Uys is angry, and who can blame him: "The house is on fire," as he puts it. "You
can't be polite." There's real savagery in his indictment of an Mbeki regime that
has all but closed its eyes to the risks of HIV and AIDS even as the death count
escalates. ("My mind is made up," says the Mbeki figure in Uys' show. "Don't confuse
me with facts.") And what can one say of well-meaning initiatives gone preposterously
awry? Last year, the South African Dept. of Health distributed 40 million free condoms
— stapling them to instruction cards, thus rendering them worthless or lethal or
The statistics, indeed, are so disheartening — one out of nine children is infected;
so is 40% of the workforce — that despair would seem the only possible response.
That's why Uys' ability to temper rage with comedy and wit seems not just theatrically
astute but deeply humane as well. Watching Uys create a panoply of characters to
give even Dame Edna pause (one of which, Mrs. Evita Bezuidenhout, "the most famous
white woman in South Africa," is Uys' own Dame Edna equivalent), you emerge dizzy
from the sleight of hand with which Uys switches parts (and frocks). What's more,
you're chastened by a compassion more voluble than language, even if present-day
South Africa does talk in 11 official tongues.
Some of the show is given over specifically to characters — a white liberal from
Cape Town's largely Jewish Sea Point with her (unseen) Xhosa maid, Dora; a bungling
Johannesburg police sergeant adrift in an environment where a woman is raped every
four seconds; and Andre from the wardrobe department, a figure fully enough delineated
to warrant a play all his own. The rest allows Uys to double as reporter and raconteur,
while paying tremulous testament to the transition from the old South Africa to the
new: During apartheid, says Uys, "We killed people; now we're just letting them die."
When I first saw Pieter-Dirk Uys, very belatedly in 1999's Dekaffirnated, the comedy
in his show had the upper hand, although his satire and serious comment on the new
"Rainbow Nation" of South Africa were still palpable. Returning to the Tricycle Theatre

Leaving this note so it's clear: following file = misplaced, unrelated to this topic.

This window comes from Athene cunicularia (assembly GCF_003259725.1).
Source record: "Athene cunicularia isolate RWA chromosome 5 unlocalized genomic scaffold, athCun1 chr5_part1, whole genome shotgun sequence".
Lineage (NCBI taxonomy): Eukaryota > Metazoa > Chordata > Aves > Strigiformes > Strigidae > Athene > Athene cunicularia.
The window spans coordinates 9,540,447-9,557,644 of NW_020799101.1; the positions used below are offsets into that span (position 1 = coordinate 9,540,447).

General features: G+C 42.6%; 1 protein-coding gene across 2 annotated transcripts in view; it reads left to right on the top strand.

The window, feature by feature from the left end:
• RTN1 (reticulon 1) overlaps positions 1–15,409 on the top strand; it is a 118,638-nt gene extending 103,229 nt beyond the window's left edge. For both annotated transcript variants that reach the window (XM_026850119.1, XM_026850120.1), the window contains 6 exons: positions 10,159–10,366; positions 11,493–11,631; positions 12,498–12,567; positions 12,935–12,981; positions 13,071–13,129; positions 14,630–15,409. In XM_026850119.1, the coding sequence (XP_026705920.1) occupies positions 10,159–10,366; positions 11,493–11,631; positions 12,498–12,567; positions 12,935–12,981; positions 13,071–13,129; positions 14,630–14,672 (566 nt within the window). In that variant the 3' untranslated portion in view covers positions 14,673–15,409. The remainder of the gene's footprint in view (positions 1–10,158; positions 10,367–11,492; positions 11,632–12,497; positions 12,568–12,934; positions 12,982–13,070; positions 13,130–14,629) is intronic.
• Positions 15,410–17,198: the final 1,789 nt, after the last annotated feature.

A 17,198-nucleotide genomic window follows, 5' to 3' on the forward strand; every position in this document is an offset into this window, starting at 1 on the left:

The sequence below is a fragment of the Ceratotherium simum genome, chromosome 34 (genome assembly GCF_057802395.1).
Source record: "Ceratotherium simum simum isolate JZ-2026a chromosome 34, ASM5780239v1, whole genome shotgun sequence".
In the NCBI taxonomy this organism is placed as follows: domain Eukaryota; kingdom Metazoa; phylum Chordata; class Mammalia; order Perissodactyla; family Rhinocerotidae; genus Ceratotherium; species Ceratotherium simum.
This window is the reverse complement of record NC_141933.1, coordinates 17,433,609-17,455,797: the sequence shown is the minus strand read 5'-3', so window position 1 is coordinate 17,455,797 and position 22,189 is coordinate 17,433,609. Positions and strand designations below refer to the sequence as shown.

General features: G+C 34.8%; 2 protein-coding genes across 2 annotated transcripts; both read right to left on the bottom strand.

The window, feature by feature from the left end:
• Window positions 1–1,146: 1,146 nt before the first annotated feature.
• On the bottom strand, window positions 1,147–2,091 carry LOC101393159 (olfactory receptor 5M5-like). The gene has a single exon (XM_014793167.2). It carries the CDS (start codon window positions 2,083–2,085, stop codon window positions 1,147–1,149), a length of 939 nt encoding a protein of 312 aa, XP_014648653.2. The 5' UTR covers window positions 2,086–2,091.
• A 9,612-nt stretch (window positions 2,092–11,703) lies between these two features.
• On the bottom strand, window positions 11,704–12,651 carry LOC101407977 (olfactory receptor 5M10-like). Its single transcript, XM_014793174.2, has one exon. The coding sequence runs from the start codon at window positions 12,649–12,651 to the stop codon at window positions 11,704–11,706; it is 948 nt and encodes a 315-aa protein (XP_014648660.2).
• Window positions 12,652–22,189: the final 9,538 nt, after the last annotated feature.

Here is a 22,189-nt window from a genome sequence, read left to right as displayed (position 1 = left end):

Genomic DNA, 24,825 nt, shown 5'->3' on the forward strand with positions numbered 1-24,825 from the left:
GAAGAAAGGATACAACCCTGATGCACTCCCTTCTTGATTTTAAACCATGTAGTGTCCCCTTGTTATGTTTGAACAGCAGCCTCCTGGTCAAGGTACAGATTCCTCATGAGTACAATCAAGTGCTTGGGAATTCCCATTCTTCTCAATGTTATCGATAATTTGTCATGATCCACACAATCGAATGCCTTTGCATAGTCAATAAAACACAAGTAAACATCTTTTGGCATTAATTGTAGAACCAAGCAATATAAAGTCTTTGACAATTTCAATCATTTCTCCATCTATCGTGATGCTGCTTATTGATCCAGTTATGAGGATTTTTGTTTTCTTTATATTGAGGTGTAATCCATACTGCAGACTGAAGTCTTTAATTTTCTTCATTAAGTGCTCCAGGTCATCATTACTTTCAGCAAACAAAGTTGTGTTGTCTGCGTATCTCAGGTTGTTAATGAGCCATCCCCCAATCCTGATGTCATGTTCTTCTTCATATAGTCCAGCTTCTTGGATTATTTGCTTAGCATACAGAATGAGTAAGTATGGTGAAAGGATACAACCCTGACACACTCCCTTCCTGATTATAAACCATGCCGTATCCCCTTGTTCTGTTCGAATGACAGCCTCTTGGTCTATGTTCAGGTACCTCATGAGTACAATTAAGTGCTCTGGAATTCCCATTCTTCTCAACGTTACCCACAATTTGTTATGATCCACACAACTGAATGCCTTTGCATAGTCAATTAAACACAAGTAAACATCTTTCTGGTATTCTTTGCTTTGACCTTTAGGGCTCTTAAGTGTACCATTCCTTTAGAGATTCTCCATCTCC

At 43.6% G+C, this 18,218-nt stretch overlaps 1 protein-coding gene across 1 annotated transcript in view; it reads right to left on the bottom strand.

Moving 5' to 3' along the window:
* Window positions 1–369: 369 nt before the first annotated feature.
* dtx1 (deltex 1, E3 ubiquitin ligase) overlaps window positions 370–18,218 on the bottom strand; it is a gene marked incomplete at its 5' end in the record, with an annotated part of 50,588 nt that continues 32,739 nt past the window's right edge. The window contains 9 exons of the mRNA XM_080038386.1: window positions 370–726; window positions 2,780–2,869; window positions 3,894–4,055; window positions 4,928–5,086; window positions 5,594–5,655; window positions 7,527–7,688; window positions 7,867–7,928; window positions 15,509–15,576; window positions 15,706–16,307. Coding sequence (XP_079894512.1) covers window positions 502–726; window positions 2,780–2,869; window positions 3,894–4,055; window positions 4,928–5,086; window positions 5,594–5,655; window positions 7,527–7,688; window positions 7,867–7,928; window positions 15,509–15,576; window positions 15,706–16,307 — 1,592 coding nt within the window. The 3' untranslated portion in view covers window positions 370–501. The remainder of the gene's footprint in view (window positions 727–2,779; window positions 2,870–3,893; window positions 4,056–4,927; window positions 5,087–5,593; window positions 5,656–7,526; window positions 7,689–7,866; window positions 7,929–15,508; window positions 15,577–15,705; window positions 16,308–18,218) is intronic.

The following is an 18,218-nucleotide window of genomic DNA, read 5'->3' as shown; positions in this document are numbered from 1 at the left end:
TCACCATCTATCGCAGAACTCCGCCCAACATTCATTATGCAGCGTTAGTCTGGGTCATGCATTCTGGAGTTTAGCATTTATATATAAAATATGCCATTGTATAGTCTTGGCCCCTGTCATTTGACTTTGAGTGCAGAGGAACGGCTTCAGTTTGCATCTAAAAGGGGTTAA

(as he does almost annually) with a show entitled Foreign Aids, he has put humour,
poignancy, accusation and concern in a delicate equipoise.
Uys's best-known creation, Mrs Evita Bezuidenhout, "the most famous white woman in
South Africa" and a kind of Afrikaner Dame Edna Everage, is trotted out at the beginning
of the second half to poke fun gently but deliberately at president Thabo Mbeki's
reluctance to acknowledge the HIV-AIDS link; Evita warns that "for those of us who
play Scrabble", "Thabo" is an anagram of "Botha". But the most salient of his several
characters is Evita's younger sister, Bambie Kellermann, who makes her début here:
the widow of a high-ranking Nazi, and a woman who has worked the sex shows of Europe,
Bambie is best placed to intersperse her comments about hubby's old circle of friends
with observations on the current viral holocaust. Indeed, she says in as many words
what is almost the unsayable: that the First World's slowness in helping tackle South
Africa's problem may be motivated by a subconscious desire to treat AIDS as a cull
to get rid of a few million developing-world beggars.
This is serious stuff, and I can think of no comparable British figure who could
get away with such a show; they would all either dilute the message with too many
laughs, or would career into ideological tub-thumping mode, confusing "serious" with
"earnest". Uys's secret is simply that he cares about people, and has an easy rapport
with them. Thus, on the one hand he can appear not so much to be delivering material
at his audience as just chatting amiably with them, and on the other can speak in
equally casual tones about his tour of 160 schools in South Africa to spread the
message of AIDS awareness. (When his London run ends in August, he will return home
to visit another 400.) With children as with adults, he does not preach, he plays,